We have all the technology right now that we need to power the U.S. state by state and the world with solar, wind, and water power. No burning coal or oil or fracked natural gas and no nukes. No need for any new destructive and hazardous methane pipelines. No waiting for batteries. All we have to do is get on with it.
Stanford University researchers led by civil engineer Mark Jacobson have developed detailed plans for each state in the union that to move to 100 percent wind, water and solar power by 2050 using only technology that’s already available. The plan, presented recently at the AAAS conference in Chicago, also forms the basis for The Solutions Project nonprofit.
“The conclusion is that it’s technically and economically feasible,” Jacobson told Singularity Hub.
The plan doesn’t rely, like many others, on dramatic energy efficiency regimes. Nor does it include biofuels or nuclear power, whose green credentials are the source of much debate.
The proposal is straightforward: eliminate combustion as a source of energy, because it’s dirty and inefficient. All vehicles would be powered by electric batteries or by hydrogen, where the hydrogen is produced through electrolysis rather than natural gas. High-temperature industrial processes would also use electricity or hydrogen combustion.
The rest would simply be a question of allowing existing fossil-fuel plants to age out and using renewable sources to power any new plants that come online….
“The greatest barriers to a conversion are neither technical nor economic. They are social and political,” the AAAS paper concludes.
For Georgia, that’s 40% solar PV plants, 35% offshore wind, 13% rooftop PV (6% residential and 7% commercial), 5% concentrating solar plants, 5% onshore wind, and 1% each wind, tide, and conventional hydro power. Plus 210,200 construction jobs and 101,000 operation jobs. And saving $14.3 billion per year or 4% of Georgia’s GDP saved by avoiding illness and mortality, including avoiding 1,580 air pollution deaths each year. Oh, and costs per kilowatt-hour would drop by more than half.
There’s that offshore wind for a third of Georgia’s power again.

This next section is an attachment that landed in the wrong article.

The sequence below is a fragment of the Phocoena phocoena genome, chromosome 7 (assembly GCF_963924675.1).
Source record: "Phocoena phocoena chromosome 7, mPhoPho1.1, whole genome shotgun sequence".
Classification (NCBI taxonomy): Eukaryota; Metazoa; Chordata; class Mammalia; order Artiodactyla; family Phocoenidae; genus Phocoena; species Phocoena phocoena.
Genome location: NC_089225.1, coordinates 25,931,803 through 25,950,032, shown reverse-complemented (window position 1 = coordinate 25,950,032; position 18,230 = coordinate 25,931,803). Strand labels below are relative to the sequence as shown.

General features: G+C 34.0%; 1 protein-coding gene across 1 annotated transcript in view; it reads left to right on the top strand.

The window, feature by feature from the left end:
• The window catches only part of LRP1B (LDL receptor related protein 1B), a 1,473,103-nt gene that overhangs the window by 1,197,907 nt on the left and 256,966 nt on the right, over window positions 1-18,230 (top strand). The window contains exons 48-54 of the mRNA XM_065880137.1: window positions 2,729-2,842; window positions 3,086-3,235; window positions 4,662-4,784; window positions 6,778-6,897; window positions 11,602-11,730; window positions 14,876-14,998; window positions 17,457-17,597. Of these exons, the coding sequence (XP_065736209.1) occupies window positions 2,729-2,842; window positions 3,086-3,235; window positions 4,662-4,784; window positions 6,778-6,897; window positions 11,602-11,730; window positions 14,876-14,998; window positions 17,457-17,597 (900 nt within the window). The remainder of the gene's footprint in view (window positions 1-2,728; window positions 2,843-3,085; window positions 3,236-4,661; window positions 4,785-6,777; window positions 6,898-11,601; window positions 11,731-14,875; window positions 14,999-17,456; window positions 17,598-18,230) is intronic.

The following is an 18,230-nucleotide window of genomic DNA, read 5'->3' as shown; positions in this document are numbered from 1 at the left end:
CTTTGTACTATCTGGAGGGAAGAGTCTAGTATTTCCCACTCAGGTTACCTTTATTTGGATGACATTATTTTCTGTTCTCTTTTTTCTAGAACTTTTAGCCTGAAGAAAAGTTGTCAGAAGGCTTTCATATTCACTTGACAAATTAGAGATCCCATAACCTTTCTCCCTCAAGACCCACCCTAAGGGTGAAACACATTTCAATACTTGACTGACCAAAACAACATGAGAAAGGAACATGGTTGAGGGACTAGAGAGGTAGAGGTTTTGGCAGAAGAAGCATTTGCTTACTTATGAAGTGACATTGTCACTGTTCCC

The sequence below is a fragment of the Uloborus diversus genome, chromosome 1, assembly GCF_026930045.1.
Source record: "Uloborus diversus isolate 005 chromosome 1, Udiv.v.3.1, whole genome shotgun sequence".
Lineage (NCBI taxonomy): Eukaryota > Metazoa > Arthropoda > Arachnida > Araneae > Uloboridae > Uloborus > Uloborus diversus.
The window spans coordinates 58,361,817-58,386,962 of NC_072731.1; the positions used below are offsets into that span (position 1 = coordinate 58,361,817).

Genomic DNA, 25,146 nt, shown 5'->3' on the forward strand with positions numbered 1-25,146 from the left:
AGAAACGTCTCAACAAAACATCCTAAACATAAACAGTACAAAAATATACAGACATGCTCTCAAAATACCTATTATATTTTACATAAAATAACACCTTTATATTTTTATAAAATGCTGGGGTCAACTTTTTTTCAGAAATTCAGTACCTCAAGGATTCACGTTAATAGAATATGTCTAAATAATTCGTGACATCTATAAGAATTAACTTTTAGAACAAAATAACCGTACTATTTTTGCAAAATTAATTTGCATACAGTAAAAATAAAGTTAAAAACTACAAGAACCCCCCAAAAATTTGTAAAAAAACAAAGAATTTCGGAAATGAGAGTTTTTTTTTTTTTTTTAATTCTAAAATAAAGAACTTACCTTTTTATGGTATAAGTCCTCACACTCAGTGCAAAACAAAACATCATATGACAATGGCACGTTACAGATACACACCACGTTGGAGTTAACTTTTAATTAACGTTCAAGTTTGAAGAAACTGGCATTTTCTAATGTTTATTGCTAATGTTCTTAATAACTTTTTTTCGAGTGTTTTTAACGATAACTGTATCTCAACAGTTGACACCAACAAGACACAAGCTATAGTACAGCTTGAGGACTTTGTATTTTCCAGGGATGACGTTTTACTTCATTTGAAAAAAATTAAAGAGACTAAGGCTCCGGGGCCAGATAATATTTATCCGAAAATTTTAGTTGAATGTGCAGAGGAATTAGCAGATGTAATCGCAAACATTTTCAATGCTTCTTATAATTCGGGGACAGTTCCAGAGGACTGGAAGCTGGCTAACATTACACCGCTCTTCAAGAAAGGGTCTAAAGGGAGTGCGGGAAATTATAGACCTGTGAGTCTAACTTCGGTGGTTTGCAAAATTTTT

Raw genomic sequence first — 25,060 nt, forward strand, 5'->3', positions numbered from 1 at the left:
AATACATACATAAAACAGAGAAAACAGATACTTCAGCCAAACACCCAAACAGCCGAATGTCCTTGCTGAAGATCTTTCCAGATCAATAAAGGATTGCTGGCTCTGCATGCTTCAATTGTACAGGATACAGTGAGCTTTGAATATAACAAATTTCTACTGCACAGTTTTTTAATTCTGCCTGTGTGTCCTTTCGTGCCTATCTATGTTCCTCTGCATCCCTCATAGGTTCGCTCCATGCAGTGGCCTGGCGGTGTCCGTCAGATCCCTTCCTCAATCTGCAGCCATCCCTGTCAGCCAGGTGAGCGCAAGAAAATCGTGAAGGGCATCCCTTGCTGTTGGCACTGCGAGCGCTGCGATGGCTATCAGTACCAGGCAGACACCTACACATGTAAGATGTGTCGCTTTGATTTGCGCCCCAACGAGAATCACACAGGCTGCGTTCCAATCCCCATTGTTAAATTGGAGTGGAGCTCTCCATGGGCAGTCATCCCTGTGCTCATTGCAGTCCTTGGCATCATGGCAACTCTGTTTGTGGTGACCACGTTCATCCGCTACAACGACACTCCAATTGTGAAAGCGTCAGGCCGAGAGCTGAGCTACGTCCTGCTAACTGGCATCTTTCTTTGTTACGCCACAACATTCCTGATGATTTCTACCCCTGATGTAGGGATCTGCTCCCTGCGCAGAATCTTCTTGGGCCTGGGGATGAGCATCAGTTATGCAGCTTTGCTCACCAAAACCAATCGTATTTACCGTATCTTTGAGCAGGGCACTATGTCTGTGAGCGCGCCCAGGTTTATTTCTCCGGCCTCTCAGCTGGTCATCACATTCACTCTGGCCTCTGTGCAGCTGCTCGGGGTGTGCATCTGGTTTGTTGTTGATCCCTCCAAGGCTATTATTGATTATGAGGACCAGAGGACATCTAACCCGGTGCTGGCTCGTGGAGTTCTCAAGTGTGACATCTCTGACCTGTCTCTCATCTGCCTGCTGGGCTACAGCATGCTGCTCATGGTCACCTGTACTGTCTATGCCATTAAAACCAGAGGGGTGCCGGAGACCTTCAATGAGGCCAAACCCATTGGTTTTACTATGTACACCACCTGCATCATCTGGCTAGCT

We also get massive savings through not wasting energy by burning stuff and generating more power right where it’s needed: 40% savings for Georgia, 43% savings for Florida, and 35% savings for Alabama,
Such huge savings are possible because more than half of U.S. energy production is wasted, and the biggest wastes are due to burning oil and coal and due to electricty transmission and distribution, as shown in this chart for 2011 by Lawrence Livermore National Laboratory:
How can we get rid of burning oil when all those cars and trucks burn gasoline and and diesel? Electric cars and trucks. Tesla’s Model S is already the best-selling car in its class in the U.S. That part will indeed take a while, because of the existing rolling stock. And U.S. oil production actually rose 15% last year. But it will happen, as prices of hybrid and electric cars come down due to economies of scale. The Toyota Prius for another year is the best-selling car in California. This change will come.
Electricity generation is easier and quicker to address. We’ve already seen ten nuclear reactors shut down (5) or canceled (5) in the past year or so. Warren Buffett has moved from nuclear to wind. The nuclear renaissance is dead, despite Southern Company and Georgia Power still raking in the rate-hike bucks on that boondoggle at Plant Vogtle.
Georgia Power agreed last summer to shut down a dozen coal plants. The carbon bubble is going to pop. All new U.S. energy was solar in October 2013 and 2013 was another record year for solar installation and accelleration of installation. We’re well on course for former FERC chair Jon Wellinghof’s prediction that solar will overtake every other U.S. energy source within a decade.
Jacobson’s plan of reducing distribution costs and eliminating fossil fuel burning is the opposite of what Spectra, NextEra (FPL), and Williams want to do by gouging a hundred-foot-wide right of way for a 36-inch pipeline through here to burn more methane fracked in Pennsylvania and Texas.
Most people believe in clean energy and their pocketbooks…. Everything will be OK if we collectively put our minds to it. There’s no technological or economic limitations to solving these problems. It’s a social and political issue primarily.
The Sunshine State doesn’t need to mainline more fracked methane. Solar, wind, and water are not just the wave of the future: they can power our states, and we can start right now.